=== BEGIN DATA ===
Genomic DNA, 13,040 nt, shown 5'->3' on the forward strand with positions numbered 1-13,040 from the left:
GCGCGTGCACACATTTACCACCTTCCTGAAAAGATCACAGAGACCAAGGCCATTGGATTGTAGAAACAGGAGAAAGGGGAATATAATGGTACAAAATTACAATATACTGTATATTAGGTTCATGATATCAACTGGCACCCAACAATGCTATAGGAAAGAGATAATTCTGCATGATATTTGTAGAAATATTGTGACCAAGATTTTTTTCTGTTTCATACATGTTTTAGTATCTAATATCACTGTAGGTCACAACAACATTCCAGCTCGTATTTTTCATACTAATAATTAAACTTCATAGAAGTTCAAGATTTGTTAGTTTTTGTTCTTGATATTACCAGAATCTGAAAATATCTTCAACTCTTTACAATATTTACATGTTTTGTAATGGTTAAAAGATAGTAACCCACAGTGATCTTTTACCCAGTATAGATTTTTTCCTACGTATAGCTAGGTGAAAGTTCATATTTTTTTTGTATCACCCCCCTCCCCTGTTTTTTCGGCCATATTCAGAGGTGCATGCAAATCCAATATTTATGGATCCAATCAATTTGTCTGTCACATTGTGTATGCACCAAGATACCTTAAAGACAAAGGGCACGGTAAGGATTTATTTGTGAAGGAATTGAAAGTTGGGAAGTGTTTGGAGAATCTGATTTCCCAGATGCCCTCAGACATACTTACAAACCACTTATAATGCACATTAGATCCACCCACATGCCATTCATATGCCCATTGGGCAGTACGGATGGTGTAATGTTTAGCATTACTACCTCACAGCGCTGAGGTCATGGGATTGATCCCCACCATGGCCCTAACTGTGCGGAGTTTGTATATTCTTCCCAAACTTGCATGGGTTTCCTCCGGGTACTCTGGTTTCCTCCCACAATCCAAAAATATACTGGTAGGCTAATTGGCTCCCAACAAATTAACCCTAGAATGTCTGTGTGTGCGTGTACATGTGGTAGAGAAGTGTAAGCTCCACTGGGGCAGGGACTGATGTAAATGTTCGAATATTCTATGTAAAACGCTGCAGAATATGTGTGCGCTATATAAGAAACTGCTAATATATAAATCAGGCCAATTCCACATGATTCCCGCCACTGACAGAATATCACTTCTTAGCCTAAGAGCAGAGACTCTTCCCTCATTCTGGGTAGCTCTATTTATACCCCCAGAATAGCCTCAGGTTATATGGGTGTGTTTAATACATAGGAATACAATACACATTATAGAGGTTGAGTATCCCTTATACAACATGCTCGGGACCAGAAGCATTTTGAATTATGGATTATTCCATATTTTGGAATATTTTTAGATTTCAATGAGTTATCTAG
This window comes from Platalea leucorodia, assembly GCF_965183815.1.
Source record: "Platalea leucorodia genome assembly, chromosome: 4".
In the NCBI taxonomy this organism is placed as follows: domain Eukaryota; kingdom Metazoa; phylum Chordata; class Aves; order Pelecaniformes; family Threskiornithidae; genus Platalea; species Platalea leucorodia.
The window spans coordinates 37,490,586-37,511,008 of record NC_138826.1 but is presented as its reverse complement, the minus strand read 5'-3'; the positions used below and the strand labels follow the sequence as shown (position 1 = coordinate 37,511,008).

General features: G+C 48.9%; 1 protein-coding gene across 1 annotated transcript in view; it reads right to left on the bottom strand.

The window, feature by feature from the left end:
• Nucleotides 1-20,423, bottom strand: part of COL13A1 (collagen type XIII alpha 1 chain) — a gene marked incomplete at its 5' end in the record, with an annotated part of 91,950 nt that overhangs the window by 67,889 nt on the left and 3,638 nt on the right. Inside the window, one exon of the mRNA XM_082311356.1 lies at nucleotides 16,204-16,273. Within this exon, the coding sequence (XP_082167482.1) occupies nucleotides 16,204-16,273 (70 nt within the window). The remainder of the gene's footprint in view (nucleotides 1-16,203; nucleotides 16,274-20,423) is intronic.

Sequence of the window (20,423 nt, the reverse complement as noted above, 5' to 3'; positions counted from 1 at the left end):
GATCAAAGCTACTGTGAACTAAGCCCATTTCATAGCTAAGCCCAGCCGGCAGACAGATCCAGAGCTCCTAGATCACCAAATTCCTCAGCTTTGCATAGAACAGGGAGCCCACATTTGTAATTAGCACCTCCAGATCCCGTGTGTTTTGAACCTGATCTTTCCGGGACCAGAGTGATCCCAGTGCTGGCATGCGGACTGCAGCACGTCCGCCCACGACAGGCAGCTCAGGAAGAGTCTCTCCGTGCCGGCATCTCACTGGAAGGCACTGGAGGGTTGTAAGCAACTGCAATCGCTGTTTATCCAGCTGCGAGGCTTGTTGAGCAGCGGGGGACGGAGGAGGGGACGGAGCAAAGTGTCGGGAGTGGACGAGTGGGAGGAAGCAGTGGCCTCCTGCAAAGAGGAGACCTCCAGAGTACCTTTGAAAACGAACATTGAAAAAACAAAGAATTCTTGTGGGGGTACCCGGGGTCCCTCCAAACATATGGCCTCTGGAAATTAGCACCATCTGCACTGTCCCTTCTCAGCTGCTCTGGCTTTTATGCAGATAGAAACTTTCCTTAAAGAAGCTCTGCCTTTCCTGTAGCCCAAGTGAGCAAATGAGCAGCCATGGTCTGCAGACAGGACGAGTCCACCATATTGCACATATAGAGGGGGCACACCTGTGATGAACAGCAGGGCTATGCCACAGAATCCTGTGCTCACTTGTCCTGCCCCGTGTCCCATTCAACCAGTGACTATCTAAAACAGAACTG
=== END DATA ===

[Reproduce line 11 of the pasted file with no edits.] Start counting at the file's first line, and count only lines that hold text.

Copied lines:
GATCAAAGCTACTGTGAACTAAGCCCATTTCATAGCTAAGCCCAGCCGGCAGACAGATCCAGAGCTCCTAGATCACCAAATTCCTCAGCTTTGCATAGAACAGGGAGCCCACATTTGTAATTAGCACCTCCAGATCCCGTGTGTTTTGAACCTGATCTTTCCGGGACCAGAGTGATCCCAGTGCTGGCATGCGGACTGCAGCACGTCCGCCCACGACAGGCAGCTCAGGAAGAGTCTCTCCGTGCCGGCATCTCACTGGAAGGCACTGGAGGGTTGTAAGCAACTGCAATCGCTGTTTATCCAGCTGCGAGGCTTGTTGAGCAGCGGGGGACGGAGGAGGGGACGGAGCAAAGTGTCGGGAGTGGACGAGTGGGAGGAAGCAGTGGCCTCCTGCAAAGAGGAGACCTCCAGAGTACCTTTGAAAACGAACATTGAAAAAACAAAGAATTCTTGTGGGGGTACCCGGGGTCCCTCCAAACATATGGCCTCTGGAAATTAGCACCATCTGCACTGTCCCTTCTCAGCTGCTCTGGCTTTTATGCAGATAGAAACTTTCCTTAAAGAAGCTCTGCCTTTCCTGTAGCCCAAGTGAGCAAATGAGCAGCCATGGTCTGCAGACAGGACGAGTCCACCATATTGCACATATAGAGGGGGCACACCTGTGATGAACAGCAGGGCTATGCCACAGAATCCTGTGCTCACTTGTCCTGCCCCGTGTCCCATTCAACCAGTGACTATCTAAAACAGAACTG